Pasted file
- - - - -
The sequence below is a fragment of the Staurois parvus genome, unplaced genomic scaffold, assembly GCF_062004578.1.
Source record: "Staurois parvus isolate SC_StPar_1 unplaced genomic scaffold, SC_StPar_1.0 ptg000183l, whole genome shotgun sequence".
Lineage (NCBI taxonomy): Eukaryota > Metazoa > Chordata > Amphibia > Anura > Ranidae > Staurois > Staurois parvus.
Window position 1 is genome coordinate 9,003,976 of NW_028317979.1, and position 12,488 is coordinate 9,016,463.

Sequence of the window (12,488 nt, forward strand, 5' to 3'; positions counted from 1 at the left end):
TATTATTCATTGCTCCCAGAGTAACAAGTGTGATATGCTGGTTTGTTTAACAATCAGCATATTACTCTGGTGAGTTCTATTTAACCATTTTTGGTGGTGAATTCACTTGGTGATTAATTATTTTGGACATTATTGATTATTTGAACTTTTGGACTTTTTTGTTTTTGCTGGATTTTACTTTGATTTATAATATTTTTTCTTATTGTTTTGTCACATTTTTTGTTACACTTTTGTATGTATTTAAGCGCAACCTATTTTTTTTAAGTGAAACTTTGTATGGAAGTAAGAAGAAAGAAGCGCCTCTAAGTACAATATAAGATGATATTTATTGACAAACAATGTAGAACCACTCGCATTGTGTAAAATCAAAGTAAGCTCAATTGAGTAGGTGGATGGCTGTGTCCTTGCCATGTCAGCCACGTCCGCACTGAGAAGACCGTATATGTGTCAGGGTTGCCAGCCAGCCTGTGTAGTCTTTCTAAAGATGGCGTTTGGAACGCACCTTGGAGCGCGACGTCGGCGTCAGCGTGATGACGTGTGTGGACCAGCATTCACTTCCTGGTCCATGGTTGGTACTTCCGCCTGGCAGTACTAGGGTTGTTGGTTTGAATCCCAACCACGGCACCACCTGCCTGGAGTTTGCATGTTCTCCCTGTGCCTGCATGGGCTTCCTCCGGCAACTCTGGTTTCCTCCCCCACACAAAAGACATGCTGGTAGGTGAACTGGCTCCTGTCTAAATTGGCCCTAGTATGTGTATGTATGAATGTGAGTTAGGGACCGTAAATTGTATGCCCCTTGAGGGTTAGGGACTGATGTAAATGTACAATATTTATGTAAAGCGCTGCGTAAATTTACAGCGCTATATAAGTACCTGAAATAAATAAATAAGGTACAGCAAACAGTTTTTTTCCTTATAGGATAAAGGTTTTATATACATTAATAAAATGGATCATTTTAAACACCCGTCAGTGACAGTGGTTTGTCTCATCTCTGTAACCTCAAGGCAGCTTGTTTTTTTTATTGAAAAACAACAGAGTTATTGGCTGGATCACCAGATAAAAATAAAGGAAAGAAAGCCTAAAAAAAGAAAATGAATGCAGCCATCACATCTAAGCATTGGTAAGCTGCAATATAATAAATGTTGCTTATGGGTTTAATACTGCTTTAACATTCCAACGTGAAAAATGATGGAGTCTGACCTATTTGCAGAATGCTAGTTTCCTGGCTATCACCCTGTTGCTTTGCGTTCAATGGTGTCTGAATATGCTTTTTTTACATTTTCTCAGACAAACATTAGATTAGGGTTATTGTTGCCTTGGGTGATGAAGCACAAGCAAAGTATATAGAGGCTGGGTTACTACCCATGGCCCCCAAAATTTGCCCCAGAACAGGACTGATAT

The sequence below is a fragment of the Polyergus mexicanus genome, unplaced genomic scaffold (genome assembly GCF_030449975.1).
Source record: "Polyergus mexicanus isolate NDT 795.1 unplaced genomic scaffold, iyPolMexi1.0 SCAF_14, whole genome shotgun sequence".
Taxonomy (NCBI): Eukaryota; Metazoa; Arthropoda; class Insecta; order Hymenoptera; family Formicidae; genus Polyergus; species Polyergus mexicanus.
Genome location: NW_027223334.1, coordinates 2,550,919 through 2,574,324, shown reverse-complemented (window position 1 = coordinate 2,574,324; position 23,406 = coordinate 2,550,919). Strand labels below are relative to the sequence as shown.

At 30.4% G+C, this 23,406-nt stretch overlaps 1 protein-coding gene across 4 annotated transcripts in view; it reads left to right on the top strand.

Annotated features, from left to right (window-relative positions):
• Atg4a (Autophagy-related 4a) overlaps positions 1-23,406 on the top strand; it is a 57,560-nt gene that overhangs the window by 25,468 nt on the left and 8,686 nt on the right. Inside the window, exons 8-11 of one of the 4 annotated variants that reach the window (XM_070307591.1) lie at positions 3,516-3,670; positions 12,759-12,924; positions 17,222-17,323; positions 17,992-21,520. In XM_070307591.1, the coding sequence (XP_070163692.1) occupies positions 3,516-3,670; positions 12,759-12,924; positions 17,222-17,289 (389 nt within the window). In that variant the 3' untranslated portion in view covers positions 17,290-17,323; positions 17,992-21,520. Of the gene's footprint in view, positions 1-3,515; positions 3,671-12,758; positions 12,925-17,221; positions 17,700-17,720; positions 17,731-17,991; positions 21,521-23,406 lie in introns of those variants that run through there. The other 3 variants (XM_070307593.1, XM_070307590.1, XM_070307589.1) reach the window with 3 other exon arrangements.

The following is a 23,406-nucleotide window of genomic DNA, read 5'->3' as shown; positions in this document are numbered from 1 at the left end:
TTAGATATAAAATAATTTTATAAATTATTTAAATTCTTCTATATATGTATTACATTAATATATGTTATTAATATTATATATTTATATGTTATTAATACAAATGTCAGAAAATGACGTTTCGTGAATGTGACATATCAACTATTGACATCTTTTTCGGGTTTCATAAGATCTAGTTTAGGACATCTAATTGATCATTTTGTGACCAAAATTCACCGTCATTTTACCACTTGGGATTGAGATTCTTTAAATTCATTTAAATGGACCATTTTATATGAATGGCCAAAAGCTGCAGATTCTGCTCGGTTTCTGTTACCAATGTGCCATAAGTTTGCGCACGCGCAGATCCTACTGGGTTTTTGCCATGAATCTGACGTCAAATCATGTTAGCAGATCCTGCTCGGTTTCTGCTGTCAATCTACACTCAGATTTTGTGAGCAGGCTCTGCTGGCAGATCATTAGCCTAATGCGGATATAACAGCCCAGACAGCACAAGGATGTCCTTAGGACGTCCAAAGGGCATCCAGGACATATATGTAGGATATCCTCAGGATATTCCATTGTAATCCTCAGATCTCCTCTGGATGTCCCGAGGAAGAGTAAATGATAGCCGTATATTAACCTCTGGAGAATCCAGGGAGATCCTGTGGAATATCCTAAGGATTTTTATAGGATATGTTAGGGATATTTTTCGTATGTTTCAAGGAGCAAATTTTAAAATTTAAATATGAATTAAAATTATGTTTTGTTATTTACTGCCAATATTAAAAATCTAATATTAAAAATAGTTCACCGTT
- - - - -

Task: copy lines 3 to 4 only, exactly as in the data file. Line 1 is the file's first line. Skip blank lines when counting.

Lineage (NCBI taxonomy): Eukaryota > Metazoa > Chordata > Amphibia > Anura > Ranidae > Staurois > Staurois parvus.
Window position 1 is genome coordinate 9,003,976 of NW_028317979.1, and position 12,488 is coordinate 9,016,463.